Chalnoth, thanks for estimating when deceleration stopped! I see your estimate of the H parameter is 2.22 times presentday. If I take the presentday value of 74 (which Adam Riess et al just came out with) that means that H was about 164 when the switch from decel to accel occurred. (I'll save rounding off for later. )

Again using Riess et al numbers, that would mean the switch occurred around z = 1.5. Does that seem about right to you?
This puts the age of expansion when the changeover occurred at 4.3 billion years, or 9 billion years ago. Again, does that seem right? I had the impression that changeover was more recent, not 9 billion years ago.

Last edited: Jun 21, 2009
10. Jun 21, 2009

### Chalnoth

The acceleration is the acceleration of the scale factor.

11. Jun 21, 2009

### keepitmoving

please forgive my calculus, it was 45 years ago.
Would i be correct to ask if the acceleration of the scale factor is an acceleration with respect to time or with respect to previous acceleration?

12. Jun 21, 2009

### marcus

You can think of acceleration as the second time-derivative of the scalefactor. The scalefactor a(t) is our handle on the "size" of the universe. It is normalized so at the present time a(present) = 1.

The first time derivative is a'(t) or if you like "d by dt" notation, say da/dt.
The fact that the U is expanding is simply that a'(t) > 0.

The second time derivative is a"(t) or you can write it with "d by dt" notation.
When people say U is accelerating what they basically mean is that a"(t) > 0.

Or in other words, a'(t), which is the rate of expansion, is increasing.

There are some other fancier notations, but a(t) the scalefactor is the mathematical bedrock they are built on.
For example H(t) the Hubble parameter is another name for a'(t)/a(t). It is a useful ratio.

There is also the q parameter, also defined in terms of a(t) and its derivatives. Another handy ratio. But the fundamental object is the scalefactor a(t) which gives the basic history of U expansion and is the basis on which the other stuff is defined.

So the easiest, most elementary way to say what acceleration means is in terms of what the scalefactor is doing. It is increasing at an increasing rate.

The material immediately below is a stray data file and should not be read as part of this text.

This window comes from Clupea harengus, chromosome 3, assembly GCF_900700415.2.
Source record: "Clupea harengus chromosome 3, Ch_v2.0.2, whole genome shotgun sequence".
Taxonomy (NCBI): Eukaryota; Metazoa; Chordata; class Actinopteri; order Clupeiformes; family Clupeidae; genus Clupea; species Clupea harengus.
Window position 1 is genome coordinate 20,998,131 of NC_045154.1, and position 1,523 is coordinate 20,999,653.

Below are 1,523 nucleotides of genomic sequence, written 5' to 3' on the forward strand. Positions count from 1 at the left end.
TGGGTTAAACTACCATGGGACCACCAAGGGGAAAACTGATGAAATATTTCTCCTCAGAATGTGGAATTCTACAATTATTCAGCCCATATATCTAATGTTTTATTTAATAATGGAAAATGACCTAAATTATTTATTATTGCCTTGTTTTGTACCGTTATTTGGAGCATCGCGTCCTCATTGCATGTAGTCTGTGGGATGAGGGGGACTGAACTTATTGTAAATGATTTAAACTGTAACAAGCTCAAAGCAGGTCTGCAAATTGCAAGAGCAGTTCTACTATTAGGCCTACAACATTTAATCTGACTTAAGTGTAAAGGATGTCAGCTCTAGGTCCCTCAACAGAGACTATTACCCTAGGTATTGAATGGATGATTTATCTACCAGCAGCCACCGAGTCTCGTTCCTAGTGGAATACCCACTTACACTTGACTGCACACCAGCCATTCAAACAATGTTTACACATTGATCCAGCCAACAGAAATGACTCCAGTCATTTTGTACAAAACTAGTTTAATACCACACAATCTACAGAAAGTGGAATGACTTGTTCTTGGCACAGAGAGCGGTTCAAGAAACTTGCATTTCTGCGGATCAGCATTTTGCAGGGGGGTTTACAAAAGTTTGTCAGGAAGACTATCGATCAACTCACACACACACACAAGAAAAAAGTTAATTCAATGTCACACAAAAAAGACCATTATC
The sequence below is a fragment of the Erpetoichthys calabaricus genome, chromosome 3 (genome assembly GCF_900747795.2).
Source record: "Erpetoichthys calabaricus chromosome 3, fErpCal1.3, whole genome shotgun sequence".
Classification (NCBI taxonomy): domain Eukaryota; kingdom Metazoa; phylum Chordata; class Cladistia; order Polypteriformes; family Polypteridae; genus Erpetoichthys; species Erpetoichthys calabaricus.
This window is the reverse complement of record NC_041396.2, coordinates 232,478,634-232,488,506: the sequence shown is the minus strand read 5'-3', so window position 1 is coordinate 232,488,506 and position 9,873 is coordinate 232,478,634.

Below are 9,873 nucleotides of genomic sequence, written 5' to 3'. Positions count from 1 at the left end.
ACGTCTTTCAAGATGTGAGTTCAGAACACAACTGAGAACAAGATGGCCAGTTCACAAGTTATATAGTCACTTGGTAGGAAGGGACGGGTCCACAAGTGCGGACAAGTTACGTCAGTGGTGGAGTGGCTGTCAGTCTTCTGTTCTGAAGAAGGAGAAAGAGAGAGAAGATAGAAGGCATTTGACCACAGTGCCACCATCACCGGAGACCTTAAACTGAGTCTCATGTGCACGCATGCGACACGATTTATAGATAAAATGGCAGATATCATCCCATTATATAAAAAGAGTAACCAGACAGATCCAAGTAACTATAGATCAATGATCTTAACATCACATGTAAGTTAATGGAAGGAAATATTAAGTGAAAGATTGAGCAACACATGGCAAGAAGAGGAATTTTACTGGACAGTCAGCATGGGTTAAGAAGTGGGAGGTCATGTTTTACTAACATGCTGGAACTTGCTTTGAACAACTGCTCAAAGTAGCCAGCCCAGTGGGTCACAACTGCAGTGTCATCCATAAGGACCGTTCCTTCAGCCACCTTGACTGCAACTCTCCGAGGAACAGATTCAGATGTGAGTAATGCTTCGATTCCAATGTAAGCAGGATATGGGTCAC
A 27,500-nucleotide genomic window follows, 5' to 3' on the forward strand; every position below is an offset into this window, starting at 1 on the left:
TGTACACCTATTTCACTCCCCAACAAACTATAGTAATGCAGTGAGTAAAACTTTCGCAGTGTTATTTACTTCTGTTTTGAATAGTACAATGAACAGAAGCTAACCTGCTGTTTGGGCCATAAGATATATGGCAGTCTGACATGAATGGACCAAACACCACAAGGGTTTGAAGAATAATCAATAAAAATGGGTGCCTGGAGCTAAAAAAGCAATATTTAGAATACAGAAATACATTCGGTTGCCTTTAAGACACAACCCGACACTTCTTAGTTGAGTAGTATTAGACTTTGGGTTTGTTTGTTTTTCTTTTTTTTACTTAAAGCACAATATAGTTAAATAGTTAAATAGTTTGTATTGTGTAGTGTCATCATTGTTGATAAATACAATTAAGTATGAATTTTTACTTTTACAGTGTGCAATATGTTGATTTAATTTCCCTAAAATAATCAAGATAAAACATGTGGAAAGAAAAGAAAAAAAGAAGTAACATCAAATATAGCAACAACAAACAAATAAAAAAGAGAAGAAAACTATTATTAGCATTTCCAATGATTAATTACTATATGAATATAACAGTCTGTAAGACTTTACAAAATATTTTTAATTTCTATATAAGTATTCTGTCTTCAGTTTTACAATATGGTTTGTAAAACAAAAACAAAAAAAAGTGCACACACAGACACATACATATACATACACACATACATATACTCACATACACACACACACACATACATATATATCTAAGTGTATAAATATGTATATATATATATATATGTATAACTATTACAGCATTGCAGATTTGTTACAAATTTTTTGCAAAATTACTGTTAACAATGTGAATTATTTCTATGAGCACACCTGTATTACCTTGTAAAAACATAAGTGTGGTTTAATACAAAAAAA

13. Jun 21, 2009

### keepitmoving

Marcus, thanks. Just to confirm that i understand - during the deceleration phase the scale factor was increasing at a decreasing rate? Would the Hubble parameter go up or down as you go from, say, 5 Byr`s ago to 10 Byrs ago?

14. Jun 21, 2009

### Chalnoth

The Hubble parameter is given by the Friedman equation:

$$H^2 = \frac{8 \pi G}{3} \rho$$

...where $$\rho$$ is the energy density of the universe. Since the energy density has been monitonically decreasing with time due to the expansion, the Hubble parameter has also been monotonically decreasing.

15. Jun 22, 2009

### Ich

Yes, that's a nice shortcut for the calculation of H at the end of deceleration:
$$H_{then}=H_{now} \sqrt{\frac{\Omega_{\Lambda now}}{\Omega_{\Lambda then}}}=H_{now} \sqrt{3\Omega_{\Lambda}}$$
It seems that you forgot the sqrt in your derivation, the factor being 1.5 rather than 2.22?

16. Jun 22, 2009

### Chalnoth

Eh, you're right. My mistake.

17. Jun 22, 2009

### marcus

Ich suggested the ratio is 1.5 instead of 2.22 (a missed square root). So let me revise the above. If the present H is 74, then the value at changeover would be 1.5 x 74, or about 110.
Just as a rough estimate (again using the new Riess et al numbers) this corresponds to z = 0.81, and an expansion age of 6.7 billion years. This is closer to what I remember.